Editorials

Straus examines ‘Robin Hood’ school funding

THE EDITORIAL BOARD

Texas House Speaker Joe Straus
Texas House Speaker Joe Straus Star-Telegram

Texas House Speaker Joe Straus is eyeing some fixes for the state’s public school finance system — after the state Supreme Court said it wouldn’t require any fixes at all.

Among the issues he wants discussed is the part of the system that “recaptures” property tax money from wealthy school districts to help fund poor districts. It’s often called “Robin Hood.”

The state system has “immense room for improvement,” the court said on May 13, but the justices refused to tell the Legislature what to do.

This is a brave new world. In cases dating back to 1984, major legislative change to Texas school finance has come only under orders and guidance from the court.

Thursday, Straus ordered two House committees — Appropriations and Public Education — to study two funding issues. He previously had told them to study two others, and a statement issued by his office said the combination “will allow the House to take a thorough look at school finance when the Legislature convenes in January 2017.”

The first issue is a minor one having to do with a part of the school finance provisions adopted in 1996 (after a court order). It’s a category of state education aid that’s scheduled to go away next year, and Straus wants to know what will happen if it does.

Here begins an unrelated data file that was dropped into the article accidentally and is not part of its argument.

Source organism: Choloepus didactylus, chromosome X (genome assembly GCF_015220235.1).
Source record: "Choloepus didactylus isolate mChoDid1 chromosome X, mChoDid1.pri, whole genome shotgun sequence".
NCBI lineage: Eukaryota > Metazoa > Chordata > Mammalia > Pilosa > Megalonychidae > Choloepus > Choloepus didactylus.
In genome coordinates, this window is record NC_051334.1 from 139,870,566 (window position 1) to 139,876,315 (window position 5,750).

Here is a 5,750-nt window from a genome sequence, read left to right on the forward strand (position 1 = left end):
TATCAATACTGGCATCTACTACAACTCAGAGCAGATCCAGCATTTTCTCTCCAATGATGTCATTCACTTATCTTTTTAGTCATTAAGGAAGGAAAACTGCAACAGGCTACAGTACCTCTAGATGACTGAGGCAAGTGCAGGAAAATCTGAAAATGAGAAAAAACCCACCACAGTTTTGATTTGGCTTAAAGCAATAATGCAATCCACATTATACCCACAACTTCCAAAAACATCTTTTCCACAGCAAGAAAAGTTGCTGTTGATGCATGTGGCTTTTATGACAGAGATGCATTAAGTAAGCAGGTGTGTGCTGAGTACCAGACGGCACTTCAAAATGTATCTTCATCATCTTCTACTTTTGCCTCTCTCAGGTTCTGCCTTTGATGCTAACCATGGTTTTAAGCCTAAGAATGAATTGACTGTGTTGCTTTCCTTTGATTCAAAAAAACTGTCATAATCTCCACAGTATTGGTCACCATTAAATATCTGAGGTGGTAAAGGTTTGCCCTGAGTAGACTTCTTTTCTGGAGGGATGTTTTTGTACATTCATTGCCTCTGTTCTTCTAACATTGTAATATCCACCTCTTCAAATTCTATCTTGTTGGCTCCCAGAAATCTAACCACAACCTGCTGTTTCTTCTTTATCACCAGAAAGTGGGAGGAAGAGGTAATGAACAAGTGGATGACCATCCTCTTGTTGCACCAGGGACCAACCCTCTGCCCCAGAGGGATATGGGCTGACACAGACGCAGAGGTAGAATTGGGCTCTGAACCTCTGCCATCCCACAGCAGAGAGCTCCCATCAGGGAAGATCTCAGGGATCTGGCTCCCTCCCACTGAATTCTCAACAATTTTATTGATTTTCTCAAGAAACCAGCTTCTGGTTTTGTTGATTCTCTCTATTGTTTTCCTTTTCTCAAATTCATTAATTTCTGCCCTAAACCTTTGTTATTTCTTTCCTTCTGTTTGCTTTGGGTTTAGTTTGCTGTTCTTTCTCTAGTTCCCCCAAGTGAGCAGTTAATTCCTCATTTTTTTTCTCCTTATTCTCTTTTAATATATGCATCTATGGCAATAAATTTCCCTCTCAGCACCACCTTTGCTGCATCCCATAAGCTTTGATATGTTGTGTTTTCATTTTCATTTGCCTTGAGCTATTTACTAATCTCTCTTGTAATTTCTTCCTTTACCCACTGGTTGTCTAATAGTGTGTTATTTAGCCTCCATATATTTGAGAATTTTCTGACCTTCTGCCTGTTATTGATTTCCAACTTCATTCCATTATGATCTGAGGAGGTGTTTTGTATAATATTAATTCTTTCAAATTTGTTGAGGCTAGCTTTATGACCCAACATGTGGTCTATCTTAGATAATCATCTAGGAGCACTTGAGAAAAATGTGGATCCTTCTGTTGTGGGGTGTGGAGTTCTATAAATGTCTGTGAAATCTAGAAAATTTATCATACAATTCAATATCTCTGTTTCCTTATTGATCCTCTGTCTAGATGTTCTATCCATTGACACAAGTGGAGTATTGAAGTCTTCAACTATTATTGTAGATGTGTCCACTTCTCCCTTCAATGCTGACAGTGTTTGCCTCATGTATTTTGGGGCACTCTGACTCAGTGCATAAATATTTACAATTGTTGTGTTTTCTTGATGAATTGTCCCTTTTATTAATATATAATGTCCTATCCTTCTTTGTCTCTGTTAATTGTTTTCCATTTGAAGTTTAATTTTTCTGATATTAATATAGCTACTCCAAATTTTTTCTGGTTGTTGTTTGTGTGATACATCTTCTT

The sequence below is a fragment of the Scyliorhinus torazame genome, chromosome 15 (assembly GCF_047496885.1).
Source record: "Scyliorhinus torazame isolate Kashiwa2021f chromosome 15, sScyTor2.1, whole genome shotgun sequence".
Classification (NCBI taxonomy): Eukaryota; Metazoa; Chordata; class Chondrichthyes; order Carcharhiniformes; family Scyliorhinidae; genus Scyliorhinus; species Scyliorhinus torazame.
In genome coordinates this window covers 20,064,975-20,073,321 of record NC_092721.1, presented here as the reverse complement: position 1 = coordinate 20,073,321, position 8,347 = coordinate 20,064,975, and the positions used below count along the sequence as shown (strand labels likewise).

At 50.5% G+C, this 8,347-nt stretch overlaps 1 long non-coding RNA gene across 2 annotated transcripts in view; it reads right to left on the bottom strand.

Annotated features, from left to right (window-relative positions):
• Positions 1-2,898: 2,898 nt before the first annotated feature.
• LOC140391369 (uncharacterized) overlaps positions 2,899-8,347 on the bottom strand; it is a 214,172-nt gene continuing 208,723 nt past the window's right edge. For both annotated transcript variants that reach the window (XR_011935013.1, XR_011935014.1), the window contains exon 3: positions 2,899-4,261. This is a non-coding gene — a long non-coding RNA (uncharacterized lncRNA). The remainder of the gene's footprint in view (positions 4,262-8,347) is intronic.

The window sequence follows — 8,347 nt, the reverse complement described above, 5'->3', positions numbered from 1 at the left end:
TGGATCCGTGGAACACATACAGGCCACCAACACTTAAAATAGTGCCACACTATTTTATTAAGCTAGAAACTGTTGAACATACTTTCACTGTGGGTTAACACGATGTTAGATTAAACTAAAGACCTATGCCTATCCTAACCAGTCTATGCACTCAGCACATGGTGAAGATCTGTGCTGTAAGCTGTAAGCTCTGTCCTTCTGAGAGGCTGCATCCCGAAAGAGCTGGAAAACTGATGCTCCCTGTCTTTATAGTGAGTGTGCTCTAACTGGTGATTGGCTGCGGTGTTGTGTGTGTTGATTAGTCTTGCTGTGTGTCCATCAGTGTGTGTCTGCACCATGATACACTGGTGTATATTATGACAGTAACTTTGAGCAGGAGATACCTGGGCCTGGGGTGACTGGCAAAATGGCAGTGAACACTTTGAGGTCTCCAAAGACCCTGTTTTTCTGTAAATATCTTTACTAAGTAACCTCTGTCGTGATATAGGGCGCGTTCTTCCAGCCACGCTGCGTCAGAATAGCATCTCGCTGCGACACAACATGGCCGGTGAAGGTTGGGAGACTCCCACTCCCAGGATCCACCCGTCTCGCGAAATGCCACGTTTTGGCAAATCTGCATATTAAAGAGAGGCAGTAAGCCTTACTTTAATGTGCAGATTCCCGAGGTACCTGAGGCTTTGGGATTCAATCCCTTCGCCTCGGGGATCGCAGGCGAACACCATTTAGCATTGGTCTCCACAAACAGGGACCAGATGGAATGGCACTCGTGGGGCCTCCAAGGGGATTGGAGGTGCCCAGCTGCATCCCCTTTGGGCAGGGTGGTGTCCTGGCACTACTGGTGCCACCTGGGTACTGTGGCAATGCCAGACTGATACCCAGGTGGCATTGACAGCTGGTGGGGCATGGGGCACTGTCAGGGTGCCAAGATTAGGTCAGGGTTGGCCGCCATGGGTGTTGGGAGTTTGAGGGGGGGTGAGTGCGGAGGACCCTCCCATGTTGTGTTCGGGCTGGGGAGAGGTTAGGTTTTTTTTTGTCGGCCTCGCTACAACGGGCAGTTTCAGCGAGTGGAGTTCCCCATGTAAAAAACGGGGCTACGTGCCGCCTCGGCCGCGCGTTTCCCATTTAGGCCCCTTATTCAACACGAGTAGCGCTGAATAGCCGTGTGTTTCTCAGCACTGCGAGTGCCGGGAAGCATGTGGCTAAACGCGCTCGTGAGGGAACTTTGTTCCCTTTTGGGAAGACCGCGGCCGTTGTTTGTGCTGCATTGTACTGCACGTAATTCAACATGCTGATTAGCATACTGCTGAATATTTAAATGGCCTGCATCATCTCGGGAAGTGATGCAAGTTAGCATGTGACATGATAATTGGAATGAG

That provision is delivering just $350 million to school districts this year, little or nothing compared to the $51 billion in local, state and federal funding going to Texas schools.

The second order from Straus is far more significant. He told the two committees to “recommend ways to reverse the increasing reliance on recapture payments to fund public education statewide.”

Recapture funding amounted to $1.2 billion in 2014, the latest year for which figures are available from the Texas Education Agency. That’s a significant amount.

Political background: The number of involuntary donor districts is growing. The Houston district, the state’s largest, is entering that list and faces a payment to the state of $175 million next year.

Houston has a lot of voters, represented by a lot of legislators. Expect “Robin Hood” to change.

Still, any such change will have to be made up with additional state aid, which is always hard to come by.

Previously, Straus ordered lawmakers to study an outdated index that adjusts how state money is distributed to school districts, and to examine whether districts are able to meet their facility needs (they aren’t).

None of this makes up for a disappointing Supreme Court ruling, but it’s a start.

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